Source: New Zealand Government
- A new Business Growth Fund to support small and medium sized enterprises (SMEs) to grow
- Fully funding the Regional Strategic Partnership Fund to unleash regional economic development opportunities
- Tourism Innovation Programme to promote sustainable recovery
- Eight Industry Transformation Plans progressed to work with industries, workers and iwi to transition to a high-wage, low-emissions economy
A new fund to improve access to finance for small and medium businesses is included in a package of Budget 2022 initiatives to drive economic security, innovation, and low-emissions growth.
“SMEs are a core part of our economy, contributing about 30 percent to New Zealand’s GDP. Many are poised to grow if given the opportunity and can play a key role in our economic security and transition to a low emissions economy,” Stuart Nash said.
“The Government is committed to improving SME’s access to finance, and to establishing a Business Growth Fund. The Budget has set aside $100 million over the coming year for Crown investment as a minority shareholder in a Business Growth Fund, alongside private banks.
“It is intended the Fund will help fill a gap in the capital market for SMEs that require growth capital not available through current market providers. The Fund is an investment model already established in the UK, Ireland, Canada, and Australia.
“These funds are generally collectively owned by private banks, while the Australian version also has the Commonwealth Government as a shareholder. Since 2011, the UK Business Growth Fund has invested around £2.5 billion ($4.9 billion NZD) in a range of sectors and in 399 companies.
“In the UK, the investment has led to an estimated growth in job numbers of 11,500 for the companies receiving investment, and an estimated revenue growth of £1.9 billion ($3.7 billion NZD).Since 2018, the Canadian fund’s investment in 25 companies has resulted in 1,510 jobs in Canada.
“I see this as a crucial but underserviced segment of the capital markets. This initiative allows the Crown to take a minority shareholding in a privately operated and independently managed Business Growth Fund, investing alongside banks.
“Banks that own the Fund could refer SMEs to it where equity finance would be more appropriate than debt finance. The Fund would be an active investor focused on providing growth capital, and wraparound capability support, like strategic support and access to a talent network, to SMEs.
“The Fund would always be a minority investor with a seat on the board, offering guidance and expertise but always leaving owners in control. As such owners are less worried about takeovers, leaving more solid businesses open to investment and expansion.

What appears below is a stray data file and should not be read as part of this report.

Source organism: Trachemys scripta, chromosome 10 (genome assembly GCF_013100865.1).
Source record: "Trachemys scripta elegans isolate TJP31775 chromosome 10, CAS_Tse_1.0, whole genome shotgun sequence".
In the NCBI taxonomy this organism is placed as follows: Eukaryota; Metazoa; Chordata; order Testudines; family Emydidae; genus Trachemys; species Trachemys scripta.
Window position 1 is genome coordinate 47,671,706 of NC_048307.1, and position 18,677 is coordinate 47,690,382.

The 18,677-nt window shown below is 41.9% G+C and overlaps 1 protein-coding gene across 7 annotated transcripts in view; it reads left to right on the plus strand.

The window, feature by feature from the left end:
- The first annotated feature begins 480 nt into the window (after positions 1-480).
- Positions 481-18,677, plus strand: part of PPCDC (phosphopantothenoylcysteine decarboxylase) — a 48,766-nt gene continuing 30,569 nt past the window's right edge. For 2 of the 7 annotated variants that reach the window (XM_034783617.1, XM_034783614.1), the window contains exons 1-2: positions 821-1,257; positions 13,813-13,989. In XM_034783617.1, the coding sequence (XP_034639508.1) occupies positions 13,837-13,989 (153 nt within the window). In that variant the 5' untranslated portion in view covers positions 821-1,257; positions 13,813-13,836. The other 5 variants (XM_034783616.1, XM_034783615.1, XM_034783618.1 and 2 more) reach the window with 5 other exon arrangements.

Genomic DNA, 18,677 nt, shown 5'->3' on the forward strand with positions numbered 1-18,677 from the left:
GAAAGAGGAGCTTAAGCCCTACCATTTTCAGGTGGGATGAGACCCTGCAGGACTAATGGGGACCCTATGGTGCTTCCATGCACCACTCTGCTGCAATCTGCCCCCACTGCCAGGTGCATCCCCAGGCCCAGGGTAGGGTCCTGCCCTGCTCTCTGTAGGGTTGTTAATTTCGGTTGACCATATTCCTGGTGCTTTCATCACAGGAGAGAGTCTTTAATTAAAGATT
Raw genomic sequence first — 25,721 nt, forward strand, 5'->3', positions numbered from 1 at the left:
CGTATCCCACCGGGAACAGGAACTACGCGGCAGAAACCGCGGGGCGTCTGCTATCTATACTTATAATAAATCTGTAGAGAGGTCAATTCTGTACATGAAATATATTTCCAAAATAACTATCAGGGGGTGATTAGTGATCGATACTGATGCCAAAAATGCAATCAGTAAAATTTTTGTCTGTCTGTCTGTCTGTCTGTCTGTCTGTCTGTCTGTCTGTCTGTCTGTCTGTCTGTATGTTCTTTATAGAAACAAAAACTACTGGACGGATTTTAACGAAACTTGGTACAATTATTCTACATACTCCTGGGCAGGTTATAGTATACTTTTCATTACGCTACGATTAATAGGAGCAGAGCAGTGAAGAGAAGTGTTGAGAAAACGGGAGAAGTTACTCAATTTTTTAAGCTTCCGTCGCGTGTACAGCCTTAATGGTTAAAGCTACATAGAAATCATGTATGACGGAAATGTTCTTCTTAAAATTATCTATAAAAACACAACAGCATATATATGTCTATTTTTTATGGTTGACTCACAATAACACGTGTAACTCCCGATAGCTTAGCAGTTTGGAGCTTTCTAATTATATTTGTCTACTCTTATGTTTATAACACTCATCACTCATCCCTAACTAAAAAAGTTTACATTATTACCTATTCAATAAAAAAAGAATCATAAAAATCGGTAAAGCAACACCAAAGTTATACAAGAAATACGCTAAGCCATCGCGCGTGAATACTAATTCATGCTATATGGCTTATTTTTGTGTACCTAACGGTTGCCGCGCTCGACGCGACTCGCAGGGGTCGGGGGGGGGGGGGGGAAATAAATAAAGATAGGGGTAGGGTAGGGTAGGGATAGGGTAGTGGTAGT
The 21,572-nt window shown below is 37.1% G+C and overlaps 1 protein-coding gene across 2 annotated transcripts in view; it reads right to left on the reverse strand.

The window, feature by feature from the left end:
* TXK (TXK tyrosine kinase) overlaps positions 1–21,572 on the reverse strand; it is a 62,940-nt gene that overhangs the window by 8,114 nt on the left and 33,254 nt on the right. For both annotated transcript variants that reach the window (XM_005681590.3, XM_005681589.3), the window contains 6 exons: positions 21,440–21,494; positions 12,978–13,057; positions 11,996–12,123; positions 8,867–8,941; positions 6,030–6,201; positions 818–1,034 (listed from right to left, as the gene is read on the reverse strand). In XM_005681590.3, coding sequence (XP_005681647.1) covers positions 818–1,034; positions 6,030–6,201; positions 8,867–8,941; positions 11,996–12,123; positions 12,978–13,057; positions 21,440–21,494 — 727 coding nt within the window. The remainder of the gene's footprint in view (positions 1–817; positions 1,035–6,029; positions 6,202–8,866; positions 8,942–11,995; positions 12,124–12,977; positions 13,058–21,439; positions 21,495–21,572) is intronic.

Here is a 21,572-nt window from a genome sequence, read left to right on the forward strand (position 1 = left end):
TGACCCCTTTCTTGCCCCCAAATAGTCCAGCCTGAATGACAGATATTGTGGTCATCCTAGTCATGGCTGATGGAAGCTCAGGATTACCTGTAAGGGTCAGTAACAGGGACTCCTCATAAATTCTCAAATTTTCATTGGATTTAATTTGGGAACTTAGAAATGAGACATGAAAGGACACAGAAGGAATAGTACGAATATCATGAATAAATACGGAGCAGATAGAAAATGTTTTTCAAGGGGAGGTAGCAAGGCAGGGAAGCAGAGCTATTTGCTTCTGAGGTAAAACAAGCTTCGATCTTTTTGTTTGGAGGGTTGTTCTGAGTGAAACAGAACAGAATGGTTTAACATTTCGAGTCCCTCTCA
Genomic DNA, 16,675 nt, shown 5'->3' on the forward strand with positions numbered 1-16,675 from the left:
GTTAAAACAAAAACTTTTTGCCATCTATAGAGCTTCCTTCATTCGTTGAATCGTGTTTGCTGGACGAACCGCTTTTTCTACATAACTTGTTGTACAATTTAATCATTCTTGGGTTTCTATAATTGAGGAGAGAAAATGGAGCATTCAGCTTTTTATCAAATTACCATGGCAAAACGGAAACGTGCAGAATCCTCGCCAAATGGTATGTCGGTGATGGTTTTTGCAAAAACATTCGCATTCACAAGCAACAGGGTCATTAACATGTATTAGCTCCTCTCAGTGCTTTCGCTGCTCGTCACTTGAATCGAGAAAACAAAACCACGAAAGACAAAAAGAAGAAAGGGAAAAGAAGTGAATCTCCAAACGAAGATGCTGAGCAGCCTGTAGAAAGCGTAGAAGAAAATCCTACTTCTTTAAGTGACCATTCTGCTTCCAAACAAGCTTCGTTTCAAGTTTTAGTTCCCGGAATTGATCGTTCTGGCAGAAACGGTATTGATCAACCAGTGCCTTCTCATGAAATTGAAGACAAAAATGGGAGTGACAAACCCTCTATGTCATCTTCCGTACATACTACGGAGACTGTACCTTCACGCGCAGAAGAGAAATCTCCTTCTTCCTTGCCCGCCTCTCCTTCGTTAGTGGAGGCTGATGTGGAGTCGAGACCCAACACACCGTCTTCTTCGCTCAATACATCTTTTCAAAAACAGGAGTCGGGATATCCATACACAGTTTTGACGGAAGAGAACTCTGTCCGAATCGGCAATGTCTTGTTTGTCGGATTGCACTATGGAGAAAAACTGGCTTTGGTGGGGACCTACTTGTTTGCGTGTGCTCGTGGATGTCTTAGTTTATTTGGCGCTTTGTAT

“Traditional private equity funds don’t typically invest in the SMEs this Fund is likely to target – they push for control of a business, aggressive growth plans, and short-term results. Business Growth Funds have more modest return expectations and no hard exit deadlines allowing business owners to set their own growth targets and identify the most appropriate time and path to exit. This will be a new development here, but not internationally.
“The Government has discussed the proposal with the Reserve Bank of New Zealand (RBNZ) and private retail banks. The RBNZ will consult publicly, and the Government is confident a Business Growth Fund will gain the private sector support needed to bring this model to New Zealand.
“Budget 2022 delivers on the Government’s manifesto commitment for a $200 million Regional Strategic Partnership Fund (RSPF), with $110 million of new investment over the coming year to settle the balance of the RSPF.
“Our vision for a more sustainable tourism sector is also supported with a $54.2 million Innovation Programme for Tourism Recovery.
“We have a strategic priority to reset and rebuild tourism on a more sustainable footing. The new programme is subject to further detailed design work, and will prioritise innovation and low-emissions projects, and support tourism recovery.
“We will work alongside tourism businesses to develop new innovative ideas that improve sustainability and productivity of eligible businesses.
“The Government has agreed to reallocate funds from previous tourism support programmes that were not drawn down by eligible businesses.
“We are also boosting the Industry Transformation Plan (ITP) programme, with further investments in Agritech and Advanced Manufacturing, Digital and the various Primary Sector plans to further develop our partnerships with businesses, workers and iwi to transform industries to the high wage low emissions economy that New Zealand needs.
“We are prioritising support for small businesses, regional New Zealand, industries, workers and the visitor and hospitality sector to provide economic security, as we continue to deal with the global impact of COVID-19,” Stuart Nash said.